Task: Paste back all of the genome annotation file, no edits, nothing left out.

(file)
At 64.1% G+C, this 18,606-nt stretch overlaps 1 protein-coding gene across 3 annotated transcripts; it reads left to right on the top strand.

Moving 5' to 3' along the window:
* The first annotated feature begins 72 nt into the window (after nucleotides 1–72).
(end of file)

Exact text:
At 64.1% G+C, this 18,606-nt stretch overlaps 1 protein-coding gene across 3 annotated transcripts; it reads left to right on the top strand.

Moving 5' to 3' along the window:
* The first annotated feature begins 72 nt into the window (after nucleotides 1–72).